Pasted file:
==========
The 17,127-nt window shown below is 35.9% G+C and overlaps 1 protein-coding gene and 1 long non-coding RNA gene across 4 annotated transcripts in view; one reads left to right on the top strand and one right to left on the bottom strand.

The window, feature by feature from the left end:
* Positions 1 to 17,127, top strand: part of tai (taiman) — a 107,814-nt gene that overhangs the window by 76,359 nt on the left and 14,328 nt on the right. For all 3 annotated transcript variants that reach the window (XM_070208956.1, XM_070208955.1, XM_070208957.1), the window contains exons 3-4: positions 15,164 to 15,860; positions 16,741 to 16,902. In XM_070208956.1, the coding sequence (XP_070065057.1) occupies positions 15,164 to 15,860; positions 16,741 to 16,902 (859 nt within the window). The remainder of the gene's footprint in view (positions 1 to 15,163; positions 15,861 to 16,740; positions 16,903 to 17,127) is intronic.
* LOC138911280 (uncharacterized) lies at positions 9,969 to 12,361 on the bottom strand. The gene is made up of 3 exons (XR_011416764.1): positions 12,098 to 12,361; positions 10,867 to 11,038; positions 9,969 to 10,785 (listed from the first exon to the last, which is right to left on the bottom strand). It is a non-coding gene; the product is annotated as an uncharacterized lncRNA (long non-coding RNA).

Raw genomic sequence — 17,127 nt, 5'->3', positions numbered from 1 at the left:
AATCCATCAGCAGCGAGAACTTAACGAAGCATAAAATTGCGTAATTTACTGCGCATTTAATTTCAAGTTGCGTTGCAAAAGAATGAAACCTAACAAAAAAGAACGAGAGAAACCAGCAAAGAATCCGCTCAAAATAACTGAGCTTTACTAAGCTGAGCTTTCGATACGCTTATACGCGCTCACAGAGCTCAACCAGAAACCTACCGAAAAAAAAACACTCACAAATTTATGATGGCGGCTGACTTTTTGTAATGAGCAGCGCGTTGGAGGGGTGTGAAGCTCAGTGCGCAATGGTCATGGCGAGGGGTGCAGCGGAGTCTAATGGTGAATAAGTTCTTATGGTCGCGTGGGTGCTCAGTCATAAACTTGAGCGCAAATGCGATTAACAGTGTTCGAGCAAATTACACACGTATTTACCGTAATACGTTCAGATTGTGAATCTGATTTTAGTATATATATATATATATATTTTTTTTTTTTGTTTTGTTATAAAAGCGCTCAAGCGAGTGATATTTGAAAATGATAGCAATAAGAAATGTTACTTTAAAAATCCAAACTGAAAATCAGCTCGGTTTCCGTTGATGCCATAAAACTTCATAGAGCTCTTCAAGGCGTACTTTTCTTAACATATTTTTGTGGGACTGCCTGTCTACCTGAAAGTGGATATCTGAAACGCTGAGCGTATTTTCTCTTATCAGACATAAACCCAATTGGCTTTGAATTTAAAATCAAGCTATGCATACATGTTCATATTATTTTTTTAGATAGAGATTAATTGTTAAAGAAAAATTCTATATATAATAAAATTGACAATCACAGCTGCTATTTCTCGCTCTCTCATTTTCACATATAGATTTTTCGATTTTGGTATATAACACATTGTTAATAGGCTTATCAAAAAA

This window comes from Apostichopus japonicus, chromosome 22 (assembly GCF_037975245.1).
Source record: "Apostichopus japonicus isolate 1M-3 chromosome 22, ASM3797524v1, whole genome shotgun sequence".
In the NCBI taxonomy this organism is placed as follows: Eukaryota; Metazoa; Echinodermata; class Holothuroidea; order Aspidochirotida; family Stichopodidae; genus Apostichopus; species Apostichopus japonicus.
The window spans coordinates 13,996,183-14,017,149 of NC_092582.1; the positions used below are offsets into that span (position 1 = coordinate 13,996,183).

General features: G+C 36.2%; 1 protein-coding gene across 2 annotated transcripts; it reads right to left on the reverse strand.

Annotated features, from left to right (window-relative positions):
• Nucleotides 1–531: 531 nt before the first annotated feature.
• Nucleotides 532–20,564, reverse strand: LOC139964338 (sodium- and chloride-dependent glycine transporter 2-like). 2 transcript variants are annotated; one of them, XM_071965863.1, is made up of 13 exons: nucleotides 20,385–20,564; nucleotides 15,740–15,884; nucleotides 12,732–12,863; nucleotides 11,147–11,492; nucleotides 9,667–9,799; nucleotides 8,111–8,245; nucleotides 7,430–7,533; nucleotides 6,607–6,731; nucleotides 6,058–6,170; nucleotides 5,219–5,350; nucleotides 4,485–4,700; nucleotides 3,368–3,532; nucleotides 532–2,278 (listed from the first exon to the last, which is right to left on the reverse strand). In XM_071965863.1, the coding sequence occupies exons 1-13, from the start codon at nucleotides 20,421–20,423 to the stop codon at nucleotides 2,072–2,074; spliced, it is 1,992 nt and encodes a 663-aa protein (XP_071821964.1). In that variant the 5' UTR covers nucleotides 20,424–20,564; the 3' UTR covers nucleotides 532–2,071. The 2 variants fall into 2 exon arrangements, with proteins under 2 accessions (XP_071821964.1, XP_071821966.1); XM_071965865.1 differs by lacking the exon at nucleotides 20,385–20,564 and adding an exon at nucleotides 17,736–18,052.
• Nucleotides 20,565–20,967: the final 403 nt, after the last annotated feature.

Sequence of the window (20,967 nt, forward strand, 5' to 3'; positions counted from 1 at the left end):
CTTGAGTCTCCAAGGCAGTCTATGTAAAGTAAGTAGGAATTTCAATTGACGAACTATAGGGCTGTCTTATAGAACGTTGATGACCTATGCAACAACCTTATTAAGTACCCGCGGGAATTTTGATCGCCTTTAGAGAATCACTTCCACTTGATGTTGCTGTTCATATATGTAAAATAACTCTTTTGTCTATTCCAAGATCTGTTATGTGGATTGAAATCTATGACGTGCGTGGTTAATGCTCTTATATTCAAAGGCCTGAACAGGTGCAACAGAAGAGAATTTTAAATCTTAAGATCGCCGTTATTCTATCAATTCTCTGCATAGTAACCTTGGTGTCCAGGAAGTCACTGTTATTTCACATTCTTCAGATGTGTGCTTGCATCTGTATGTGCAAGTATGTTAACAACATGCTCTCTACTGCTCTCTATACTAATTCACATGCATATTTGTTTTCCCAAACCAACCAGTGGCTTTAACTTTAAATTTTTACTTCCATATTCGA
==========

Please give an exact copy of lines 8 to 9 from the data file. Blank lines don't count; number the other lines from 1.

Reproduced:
Source record: "Apostichopus japonicus isolate 1M-3 chromosome 22, ASM3797524v1, whole genome shotgun sequence".
In the NCBI taxonomy this organism is placed as follows: Eukaryota; Metazoa; Echinodermata; class Holothuroidea; order Aspidochirotida; family Stichopodidae; genus Apostichopus; species Apostichopus japonicus.